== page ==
Work Hard, Young Man!

The other day I spotted a news item in which William Hague, UK Foreign Secretary (and one-time Conservative Party leader) announced that the only way for the  economy to escape from the current recession was for people to ‘Work Harder’.

‘Yes!’ I thought, on reading this: we need someone young and dynamic to revive the good old work ethic. ..think of how many opportunities there are for people to work harder.

For instance, there are  over 500,000 lorry drivers in the UK hauling their cargo of chemicals, components and clothes. Surely each of them could be persuaded to drive a little faster and spend a few more hours behind the wheel?

The fast food industry employs thousands of people in Britain; they could work harder by hurling burgers and fries at customers instead of handing them across in a pleasant manner.

The UK also has about 3000 undertakers; surely they could be made to work harder, by conducting two or three funerals together instead of the leisurely one-at-a-time approach. Of course, this leads on to the Dave Allen comedy sketch in which two rival undertakers take part in a race to the cemetery.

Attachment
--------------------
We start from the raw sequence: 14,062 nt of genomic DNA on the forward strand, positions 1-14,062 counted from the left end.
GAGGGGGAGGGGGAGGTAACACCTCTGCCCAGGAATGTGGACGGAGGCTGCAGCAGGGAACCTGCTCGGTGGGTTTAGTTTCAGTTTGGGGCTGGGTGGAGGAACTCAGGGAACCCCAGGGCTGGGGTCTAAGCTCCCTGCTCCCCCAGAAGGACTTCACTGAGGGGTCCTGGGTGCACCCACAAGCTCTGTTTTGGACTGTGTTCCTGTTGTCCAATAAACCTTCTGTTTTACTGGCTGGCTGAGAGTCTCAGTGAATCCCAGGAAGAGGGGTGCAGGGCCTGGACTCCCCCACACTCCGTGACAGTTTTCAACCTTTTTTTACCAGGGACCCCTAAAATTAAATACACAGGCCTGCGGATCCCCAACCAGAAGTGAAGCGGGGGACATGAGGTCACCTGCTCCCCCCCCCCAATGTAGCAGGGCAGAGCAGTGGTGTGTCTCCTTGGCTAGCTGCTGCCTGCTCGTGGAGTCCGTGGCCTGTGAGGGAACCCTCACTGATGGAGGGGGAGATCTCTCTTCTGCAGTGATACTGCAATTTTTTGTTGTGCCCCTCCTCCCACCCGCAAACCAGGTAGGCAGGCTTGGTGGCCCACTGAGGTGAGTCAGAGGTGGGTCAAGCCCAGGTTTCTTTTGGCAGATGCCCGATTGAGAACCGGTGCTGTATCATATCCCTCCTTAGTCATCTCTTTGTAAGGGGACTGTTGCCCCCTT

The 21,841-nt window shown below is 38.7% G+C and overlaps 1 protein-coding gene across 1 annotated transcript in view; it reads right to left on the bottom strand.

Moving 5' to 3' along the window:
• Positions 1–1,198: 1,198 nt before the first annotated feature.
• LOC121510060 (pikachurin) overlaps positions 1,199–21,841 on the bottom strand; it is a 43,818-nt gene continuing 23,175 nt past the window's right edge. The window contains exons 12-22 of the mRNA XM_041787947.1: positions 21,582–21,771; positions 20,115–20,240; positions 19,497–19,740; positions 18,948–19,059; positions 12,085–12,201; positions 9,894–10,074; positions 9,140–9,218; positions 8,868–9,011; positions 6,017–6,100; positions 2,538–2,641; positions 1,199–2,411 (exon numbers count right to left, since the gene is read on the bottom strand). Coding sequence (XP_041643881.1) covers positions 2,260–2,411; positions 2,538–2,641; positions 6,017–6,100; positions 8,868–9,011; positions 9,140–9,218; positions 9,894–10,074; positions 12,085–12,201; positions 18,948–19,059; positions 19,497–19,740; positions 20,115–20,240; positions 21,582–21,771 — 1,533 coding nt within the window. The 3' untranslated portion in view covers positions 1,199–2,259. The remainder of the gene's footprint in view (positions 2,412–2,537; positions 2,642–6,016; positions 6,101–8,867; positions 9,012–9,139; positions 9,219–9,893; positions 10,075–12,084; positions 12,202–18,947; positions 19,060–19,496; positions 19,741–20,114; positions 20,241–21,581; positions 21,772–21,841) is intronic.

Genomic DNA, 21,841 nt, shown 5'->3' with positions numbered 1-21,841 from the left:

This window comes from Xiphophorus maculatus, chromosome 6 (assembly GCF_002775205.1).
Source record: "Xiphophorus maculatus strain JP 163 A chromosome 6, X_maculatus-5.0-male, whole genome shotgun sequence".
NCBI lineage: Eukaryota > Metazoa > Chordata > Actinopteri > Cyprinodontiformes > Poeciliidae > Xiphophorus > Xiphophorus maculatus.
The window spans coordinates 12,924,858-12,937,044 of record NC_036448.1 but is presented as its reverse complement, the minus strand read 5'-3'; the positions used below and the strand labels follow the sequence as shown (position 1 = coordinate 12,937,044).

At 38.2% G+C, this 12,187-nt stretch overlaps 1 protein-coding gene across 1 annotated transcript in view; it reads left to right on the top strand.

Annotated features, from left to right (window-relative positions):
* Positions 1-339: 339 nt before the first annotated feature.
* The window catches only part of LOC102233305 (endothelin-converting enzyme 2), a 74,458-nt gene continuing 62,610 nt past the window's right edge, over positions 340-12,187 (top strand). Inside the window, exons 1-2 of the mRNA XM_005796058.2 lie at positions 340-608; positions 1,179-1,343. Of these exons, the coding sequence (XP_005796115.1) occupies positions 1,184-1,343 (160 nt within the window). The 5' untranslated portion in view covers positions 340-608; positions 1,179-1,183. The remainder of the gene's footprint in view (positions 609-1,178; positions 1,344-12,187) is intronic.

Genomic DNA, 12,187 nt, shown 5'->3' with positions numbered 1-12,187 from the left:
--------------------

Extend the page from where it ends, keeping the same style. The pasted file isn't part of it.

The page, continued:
There are 11,000 dairy farmers in the UK; they could work harder, for instance by fitting their cattle with roller-skates to get them around the yard more quickly. And there are about 120,000 bus-drivers, who are obviously not working hard enough; if they were to ignore waiting passengers it would improve efficiency no end.

In the UK, we also have 530 art galleries and dozens of concert-halls; the gallery staff could work harder by hustling visitors quickly from one painting to the next, while the concert venue managers could persuade performers to play louder and more quickly. The idea of ‘louder and faster’ could also be applied to church services, which would make it harder work for the congregation as well as the clergy (except for Ian Paisley, who has attained suitably impressive heights of volume already, thank you).

Yes, we need someone to launch a new Crusade of Zingy Wowness, to restore Vim and Vigour to Britain. I could see future vast horizons of gleaming factory towers and roads and cars and busy housing estates filled with joyous, motivated workers…

…and then I found myself going to The Richmond Tea Rooms for an afternoon drink. Civilised tranquillity; I was surrounded by light, floral curtains, elegant and unmatched furniture, and lace tablecloths. A pot of Ceylon tea arrived, with a strainer; in the background, mellow swing and jazz numbers from the thirties and forties played to create a relaxed atmosphere. And I realised that we do not need to be told to ‘work harder’; sometimes, we need to sit back and unwind, to enjoy the whimsical delights of British culture – afternoon tea, darlings? But of course!

Please, no more exhortations to hard work; we’ve tried that it the past, and it’s not really us, is it?

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